Consequences of longitudinal coupled-bunch instability mitigation on power requirements during the HL-LHC filling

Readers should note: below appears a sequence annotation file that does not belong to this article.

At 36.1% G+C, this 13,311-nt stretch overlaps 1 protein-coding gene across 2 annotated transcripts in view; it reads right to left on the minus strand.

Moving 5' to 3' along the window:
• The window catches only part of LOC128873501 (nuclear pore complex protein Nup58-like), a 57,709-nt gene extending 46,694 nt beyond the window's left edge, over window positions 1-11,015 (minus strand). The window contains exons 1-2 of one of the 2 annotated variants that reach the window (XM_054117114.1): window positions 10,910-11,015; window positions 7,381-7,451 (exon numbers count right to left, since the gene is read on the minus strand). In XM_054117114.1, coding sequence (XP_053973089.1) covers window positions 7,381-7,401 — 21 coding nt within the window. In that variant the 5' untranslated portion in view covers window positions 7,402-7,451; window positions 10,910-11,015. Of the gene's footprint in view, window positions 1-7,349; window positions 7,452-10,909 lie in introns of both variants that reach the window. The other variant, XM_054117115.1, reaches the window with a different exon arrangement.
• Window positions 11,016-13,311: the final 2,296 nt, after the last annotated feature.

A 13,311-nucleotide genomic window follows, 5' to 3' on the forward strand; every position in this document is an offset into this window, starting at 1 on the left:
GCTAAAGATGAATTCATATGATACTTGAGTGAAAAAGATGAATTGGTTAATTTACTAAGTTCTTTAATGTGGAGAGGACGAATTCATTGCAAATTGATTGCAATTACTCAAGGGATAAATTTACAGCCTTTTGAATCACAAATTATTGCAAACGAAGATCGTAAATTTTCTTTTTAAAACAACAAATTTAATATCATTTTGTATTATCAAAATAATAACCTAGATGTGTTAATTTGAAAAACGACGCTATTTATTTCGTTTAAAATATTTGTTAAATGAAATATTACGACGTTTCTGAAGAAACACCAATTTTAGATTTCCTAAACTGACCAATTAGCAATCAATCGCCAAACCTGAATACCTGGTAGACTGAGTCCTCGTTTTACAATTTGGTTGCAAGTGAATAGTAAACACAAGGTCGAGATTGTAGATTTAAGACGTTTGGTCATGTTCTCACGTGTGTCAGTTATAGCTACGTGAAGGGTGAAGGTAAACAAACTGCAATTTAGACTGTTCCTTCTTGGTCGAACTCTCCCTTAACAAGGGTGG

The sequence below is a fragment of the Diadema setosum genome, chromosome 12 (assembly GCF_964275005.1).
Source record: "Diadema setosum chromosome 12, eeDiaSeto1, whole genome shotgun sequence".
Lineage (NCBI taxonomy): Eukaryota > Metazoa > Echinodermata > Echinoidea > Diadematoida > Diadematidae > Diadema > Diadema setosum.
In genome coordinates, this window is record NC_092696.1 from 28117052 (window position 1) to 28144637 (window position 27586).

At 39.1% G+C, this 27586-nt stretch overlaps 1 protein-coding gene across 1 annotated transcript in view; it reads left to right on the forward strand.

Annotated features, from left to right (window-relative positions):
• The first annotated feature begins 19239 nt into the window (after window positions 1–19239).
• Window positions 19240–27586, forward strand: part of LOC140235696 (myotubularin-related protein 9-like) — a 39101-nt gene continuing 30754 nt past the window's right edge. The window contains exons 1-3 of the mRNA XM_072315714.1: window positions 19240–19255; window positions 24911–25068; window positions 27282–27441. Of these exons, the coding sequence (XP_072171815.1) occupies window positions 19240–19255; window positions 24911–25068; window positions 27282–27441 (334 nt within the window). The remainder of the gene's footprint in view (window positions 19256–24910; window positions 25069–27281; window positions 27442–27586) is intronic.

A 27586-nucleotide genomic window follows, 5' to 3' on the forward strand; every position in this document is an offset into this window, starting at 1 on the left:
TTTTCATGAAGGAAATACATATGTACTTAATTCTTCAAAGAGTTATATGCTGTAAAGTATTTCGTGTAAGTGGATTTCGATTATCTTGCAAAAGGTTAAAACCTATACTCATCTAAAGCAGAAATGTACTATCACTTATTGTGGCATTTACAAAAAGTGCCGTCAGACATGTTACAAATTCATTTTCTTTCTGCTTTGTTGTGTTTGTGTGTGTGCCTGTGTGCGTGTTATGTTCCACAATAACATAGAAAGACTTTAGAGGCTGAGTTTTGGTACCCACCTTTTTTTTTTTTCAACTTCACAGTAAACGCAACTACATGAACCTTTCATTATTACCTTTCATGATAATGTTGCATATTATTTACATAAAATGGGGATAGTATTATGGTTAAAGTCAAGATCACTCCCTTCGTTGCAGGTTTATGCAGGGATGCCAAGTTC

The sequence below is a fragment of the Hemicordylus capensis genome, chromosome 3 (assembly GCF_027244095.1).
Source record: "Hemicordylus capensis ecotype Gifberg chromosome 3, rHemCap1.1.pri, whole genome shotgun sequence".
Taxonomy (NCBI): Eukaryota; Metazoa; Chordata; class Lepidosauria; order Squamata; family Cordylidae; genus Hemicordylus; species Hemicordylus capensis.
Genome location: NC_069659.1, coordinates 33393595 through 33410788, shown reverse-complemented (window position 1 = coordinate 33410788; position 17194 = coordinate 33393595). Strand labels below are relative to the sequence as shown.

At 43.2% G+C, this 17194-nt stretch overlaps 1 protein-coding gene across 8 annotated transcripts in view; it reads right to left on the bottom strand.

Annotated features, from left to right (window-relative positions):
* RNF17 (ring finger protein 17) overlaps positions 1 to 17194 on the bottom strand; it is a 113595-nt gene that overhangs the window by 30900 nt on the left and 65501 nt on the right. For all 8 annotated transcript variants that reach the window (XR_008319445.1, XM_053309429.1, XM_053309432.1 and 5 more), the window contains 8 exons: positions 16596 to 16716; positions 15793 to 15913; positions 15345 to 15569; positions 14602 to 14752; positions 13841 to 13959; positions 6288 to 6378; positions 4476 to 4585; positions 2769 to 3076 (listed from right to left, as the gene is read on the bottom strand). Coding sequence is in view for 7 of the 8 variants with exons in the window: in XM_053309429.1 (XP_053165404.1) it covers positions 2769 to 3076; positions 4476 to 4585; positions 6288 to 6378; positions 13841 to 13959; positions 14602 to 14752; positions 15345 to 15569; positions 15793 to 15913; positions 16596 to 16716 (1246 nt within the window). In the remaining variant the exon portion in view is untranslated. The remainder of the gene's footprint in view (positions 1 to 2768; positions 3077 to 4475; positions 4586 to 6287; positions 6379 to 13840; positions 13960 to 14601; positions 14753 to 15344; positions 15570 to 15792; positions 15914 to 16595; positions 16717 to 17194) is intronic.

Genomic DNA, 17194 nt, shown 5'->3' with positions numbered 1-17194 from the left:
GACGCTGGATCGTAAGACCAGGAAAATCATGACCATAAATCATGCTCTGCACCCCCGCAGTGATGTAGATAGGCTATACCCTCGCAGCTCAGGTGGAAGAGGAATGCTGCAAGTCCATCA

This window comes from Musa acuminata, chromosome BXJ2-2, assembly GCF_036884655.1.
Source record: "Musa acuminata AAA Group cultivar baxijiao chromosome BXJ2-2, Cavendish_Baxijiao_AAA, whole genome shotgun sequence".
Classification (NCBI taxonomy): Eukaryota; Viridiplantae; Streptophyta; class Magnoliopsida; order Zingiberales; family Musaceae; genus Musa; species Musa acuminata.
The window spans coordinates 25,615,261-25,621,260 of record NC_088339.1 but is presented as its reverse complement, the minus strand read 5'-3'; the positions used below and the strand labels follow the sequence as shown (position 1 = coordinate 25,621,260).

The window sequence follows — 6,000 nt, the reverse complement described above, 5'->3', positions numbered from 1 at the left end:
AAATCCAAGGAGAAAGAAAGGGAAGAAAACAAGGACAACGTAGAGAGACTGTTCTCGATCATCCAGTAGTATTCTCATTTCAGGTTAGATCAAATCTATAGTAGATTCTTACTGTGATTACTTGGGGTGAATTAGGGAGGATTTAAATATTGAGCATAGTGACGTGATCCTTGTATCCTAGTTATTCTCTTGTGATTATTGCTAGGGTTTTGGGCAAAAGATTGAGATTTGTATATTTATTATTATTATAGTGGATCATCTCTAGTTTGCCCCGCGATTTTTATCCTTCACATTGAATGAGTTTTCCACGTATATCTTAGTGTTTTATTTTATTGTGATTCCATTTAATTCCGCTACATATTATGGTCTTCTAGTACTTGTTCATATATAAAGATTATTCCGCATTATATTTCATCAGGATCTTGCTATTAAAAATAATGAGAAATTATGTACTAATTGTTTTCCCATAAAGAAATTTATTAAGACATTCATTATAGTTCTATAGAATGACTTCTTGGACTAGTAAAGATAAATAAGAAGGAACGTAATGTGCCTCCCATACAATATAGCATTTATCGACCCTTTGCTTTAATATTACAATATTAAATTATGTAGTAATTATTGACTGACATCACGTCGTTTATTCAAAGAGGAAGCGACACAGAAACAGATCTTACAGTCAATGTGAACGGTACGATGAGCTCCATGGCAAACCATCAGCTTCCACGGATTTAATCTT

During the filling of the Large Hadron Collider (LHC), it is desirable to keep the RF cavity voltage constant both in amplitude and phase to minimize the emittance blow-up and injection losses. To have a constant voltage and to minimize power consumption, a special beam-loading compensation scheme called half-detuning is used in the LHC, for which the cavity fundamental resonant frequency needs to be de-tuned from the RF frequency by an appropriate value. This, however, can result in fast coupled-bunch instabilities caused by the asymmetry of the fundamental cavity impedance. To mitigate them, a fast direct RF feedback and a one-turn delay feedback are presently used in the LHC. The semi-analytical model that describes the dynamics of the Low-Level RF system in the LHC shows that, depending on the mitigation scenario, the required transient RF power during injection could significantly exceed the steady-state value. This means that for High-Luminosity LHC (HL-LHC) beam intensities, one can potentially reach the limit of available RF power. In this paper, the model is described, and benchmarks with LHC measurements are presented. We also shortly revisit the damping requirements for the longitudinal coupled-bunch instability at injection energy, to find a compromise between longitudinal stability and RF power requirements for the HL-LHC beam.
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